Yet from Hungary we can also draw important lessons about how to effectively push back against antisemitism – and it is with this point that I wish to conclude. The planned statue to Balint Homan was never erected. A widespread coalition of Hungarian and international organizations, faith leaders, and governments came together to signal their opposition – persuading the Hungarian government to withdraw its support. I’m proud that American civil society organizations and government officials were part of this effort – including many of you here in civil society, and including U.S. Envoy for Combatting and Monitoring Antisemitism and the U.S. Envoy for Holocaust Issues, both of whom are also here with us today. Their engagement is one of the many reasons we continue to urge other countries to create a ranking position for monitoring and combating antisemitism within their own governments. But these envoys were far from the only U.S. government officials involved in the effort; as President Obama said recently, our government made clear that the statue was, “not a side note to our relations with Hungary – this was central to maintaining a good relationship with the United States.

Combating antisemitism is not just a Jewish issue, but one of universal importance. In a video message, U.N. Secretary-General Ban Ki-moon emphasized that history has shown that discrimination against one group is not confined to that group, but is often followed by discrimination against other vulnerable groups. Ambassador Power echoed this sentiment, stating: “Time and again throughout history, we have seen that when the human rights of Jews are violated, the rights of others are not far behind.” Those who target Jews often target other groups such as Muslims, immigrants, and refugees.

Moreover, this violence and hate directed at one group must be seen as a threat to the values and stability of the nation as a whole. In our research in France, a young activist from Parle-moi de Islam aptly described the need for a broad constituency in the fight against hate: “The best thing I can do as a Muslim to counter Islamophobia is to be active and present in the fight against other forms of racism, in particular antisemitism.” As Susan stated, to fail to come together in the face of rising antisemitism, intolerance, and extremism threatens the progress we made toward building a world based on respect for human rights in in the wake of World War II and the Holocaust.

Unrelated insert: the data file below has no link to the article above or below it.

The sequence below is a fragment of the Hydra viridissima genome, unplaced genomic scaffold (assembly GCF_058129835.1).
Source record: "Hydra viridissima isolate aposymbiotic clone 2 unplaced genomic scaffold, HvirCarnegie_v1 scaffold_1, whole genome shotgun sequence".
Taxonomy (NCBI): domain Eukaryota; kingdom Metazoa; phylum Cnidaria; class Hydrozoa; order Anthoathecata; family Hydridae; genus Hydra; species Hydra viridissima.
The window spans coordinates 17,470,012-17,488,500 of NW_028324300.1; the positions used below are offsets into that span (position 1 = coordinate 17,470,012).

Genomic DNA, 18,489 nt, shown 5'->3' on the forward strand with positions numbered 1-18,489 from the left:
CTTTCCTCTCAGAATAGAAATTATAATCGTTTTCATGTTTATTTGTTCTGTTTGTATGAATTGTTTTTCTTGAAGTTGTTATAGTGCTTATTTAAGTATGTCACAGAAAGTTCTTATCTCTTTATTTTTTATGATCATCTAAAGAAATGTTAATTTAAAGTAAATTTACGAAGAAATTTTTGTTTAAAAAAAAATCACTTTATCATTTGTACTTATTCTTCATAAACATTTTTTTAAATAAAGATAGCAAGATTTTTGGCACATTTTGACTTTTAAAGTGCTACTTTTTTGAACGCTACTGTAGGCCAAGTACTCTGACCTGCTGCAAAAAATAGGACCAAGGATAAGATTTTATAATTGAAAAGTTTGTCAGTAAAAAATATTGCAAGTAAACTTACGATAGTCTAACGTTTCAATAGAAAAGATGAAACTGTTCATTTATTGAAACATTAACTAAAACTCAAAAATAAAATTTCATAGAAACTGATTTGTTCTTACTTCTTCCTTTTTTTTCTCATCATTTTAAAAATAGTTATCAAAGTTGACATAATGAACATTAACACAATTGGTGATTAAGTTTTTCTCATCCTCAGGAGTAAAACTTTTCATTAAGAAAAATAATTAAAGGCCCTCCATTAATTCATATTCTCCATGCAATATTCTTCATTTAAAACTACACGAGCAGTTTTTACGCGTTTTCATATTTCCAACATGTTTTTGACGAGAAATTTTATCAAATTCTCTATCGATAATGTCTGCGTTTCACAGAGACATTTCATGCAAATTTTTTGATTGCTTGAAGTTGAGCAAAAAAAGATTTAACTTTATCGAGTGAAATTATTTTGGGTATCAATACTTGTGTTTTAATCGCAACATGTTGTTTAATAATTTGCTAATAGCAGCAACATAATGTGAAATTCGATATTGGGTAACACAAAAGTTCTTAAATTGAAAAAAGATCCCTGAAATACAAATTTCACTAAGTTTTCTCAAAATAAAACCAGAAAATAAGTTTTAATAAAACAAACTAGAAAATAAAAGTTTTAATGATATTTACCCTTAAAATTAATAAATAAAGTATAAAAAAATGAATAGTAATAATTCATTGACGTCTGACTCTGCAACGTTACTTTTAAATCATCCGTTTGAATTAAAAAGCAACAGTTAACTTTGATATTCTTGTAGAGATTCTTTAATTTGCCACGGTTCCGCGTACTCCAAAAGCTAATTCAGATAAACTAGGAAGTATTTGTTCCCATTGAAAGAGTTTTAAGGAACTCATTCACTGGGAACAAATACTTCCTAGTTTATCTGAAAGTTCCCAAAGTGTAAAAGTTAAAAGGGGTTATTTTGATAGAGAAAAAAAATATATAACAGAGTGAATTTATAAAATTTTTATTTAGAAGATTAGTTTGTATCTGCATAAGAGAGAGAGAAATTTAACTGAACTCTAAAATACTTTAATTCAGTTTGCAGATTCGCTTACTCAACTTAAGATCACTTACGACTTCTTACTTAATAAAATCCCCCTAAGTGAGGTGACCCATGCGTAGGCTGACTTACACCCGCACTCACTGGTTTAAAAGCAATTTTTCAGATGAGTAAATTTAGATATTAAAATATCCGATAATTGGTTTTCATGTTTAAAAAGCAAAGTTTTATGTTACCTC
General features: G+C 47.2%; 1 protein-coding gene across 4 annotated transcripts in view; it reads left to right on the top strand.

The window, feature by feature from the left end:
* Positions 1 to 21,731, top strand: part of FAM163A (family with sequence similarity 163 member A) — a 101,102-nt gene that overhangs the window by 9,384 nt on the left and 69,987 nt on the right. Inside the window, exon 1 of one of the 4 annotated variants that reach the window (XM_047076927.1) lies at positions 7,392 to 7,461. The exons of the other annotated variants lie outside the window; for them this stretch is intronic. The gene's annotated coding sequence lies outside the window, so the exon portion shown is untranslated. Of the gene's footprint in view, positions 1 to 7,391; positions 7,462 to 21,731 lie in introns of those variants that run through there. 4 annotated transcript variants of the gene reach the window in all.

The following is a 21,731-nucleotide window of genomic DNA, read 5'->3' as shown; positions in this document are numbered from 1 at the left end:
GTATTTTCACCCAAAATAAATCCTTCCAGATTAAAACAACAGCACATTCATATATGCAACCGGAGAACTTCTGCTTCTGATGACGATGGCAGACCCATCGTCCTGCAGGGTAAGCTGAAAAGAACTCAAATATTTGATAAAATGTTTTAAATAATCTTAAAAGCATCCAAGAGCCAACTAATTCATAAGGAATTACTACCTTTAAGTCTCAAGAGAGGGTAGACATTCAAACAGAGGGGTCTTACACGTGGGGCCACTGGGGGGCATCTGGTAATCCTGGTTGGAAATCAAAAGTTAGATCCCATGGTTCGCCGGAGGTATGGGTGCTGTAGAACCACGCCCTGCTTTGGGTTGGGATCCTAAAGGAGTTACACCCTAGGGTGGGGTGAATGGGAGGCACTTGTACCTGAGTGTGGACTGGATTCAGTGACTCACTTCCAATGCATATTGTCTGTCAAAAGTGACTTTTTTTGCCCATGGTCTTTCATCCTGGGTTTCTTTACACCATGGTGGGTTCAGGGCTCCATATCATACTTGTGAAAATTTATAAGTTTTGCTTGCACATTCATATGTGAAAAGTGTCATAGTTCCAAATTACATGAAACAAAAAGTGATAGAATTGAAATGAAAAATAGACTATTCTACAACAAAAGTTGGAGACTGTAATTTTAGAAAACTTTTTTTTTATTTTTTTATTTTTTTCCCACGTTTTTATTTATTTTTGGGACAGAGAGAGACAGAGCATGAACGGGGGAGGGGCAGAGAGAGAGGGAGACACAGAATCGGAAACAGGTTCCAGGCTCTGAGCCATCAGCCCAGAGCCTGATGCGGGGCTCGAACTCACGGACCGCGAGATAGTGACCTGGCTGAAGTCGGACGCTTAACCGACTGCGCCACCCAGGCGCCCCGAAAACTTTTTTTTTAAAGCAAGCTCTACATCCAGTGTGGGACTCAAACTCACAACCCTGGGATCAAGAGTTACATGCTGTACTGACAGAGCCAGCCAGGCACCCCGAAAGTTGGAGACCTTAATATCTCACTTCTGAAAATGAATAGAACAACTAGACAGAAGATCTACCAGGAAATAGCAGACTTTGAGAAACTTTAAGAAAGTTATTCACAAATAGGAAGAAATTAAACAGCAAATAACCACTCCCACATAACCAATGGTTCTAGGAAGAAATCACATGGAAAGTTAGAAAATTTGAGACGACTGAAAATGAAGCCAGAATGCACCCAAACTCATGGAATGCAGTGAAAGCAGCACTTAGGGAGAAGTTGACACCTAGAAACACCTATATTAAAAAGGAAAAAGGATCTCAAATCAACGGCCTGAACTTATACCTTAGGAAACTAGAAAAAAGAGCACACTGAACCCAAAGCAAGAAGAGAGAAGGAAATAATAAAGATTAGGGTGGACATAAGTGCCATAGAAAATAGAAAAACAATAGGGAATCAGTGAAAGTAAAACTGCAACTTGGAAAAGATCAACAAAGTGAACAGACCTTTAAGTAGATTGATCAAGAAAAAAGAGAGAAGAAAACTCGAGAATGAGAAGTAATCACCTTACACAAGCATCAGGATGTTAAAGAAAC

The work of the forum did not end on Wednesday. Recommendations from all speakers and panelists will be published to ensure that the progress made on Wednesday has a lasting impact in the fight against antisemitism and all forms of discrimination and intolerance.

Human Rights First is implementing these ideas on the ground. Building on our successful conference, Human Rights First and Coexister will work within grassroots coalitions to develop strategies to effectively counter hate speech by spreading counter-narratives online with the support of technology companies and U.S. and French governments.

Much work remains to be done, and that often requires disrupting the status quo. Keynote Speaker Professor Deborah Lipstadt’s call to action sums it up best: “All of you who came here today, go forth and be troublemakers.”

We pledge to keep causing trouble in the name of human rights.


Published on September 14, 2016